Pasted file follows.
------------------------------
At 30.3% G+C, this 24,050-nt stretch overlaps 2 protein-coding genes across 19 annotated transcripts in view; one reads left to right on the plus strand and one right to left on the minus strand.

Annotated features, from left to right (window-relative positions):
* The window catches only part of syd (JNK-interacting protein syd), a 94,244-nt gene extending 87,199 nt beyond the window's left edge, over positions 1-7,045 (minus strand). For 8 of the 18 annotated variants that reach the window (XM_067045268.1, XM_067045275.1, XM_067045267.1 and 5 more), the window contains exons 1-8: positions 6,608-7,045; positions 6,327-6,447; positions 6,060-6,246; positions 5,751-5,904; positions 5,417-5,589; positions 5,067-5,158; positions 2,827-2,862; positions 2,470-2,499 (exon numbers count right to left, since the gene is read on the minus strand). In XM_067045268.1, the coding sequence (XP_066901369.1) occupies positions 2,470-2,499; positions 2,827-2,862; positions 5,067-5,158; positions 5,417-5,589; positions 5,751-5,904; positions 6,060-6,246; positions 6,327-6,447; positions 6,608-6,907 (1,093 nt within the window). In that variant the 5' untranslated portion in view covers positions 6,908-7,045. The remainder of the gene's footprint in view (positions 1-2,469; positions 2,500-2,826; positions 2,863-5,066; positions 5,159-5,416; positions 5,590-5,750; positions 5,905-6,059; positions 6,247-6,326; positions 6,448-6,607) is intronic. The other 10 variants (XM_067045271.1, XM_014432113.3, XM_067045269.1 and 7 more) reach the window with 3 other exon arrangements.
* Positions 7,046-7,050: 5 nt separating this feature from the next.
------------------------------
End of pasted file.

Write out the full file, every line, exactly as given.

At 30.3% G+C, this 24,050-nt stretch overlaps 2 protein-coding genes across 19 annotated transcripts in view; one reads left to right on the plus strand and one right to left on the minus strand.

Annotated features, from left to right (window-relative positions):
* The window catches only part of syd (JNK-interacting protein syd), a 94,244-nt gene extending 87,199 nt beyond the window's left edge, over positions 1-7,045 (minus strand). For 8 of the 18 annotated variants that reach the window (XM_067045268.1, XM_067045275.1, XM_067045267.1 and 5 more), the window contains exons 1-8: positions 6,608-7,045; positions 6,327-6,447; positions 6,060-6,246; positions 5,751-5,904; positions 5,417-5,589; positions 5,067-5,158; positions 2,827-2,862; positions 2,470-2,499 (exon numbers count right to left, since the gene is read on the minus strand). In XM_067045268.1, the coding sequence (XP_066901369.1) occupies positions 2,470-2,499; positions 2,827-2,862; positions 5,067-5,158; positions 5,417-5,589; positions 5,751-5,904; positions 6,060-6,246; positions 6,327-6,447; positions 6,608-6,907 (1,093 nt within the window). In that variant the 5' untranslated portion in view covers positions 6,908-7,045. The remainder of the gene's footprint in view (positions 1-2,469; positions 2,500-2,826; positions 2,863-5,066; positions 5,159-5,416; positions 5,590-5,750; positions 5,905-6,059; positions 6,247-6,326; positions 6,448-6,607) is intronic. The other 10 variants (XM_067045271.1, XM_014432113.3, XM_067045269.1 and 7 more) reach the window with 3 other exon arrangements.
* Positions 7,046-7,050: 5 nt separating this feature from the next.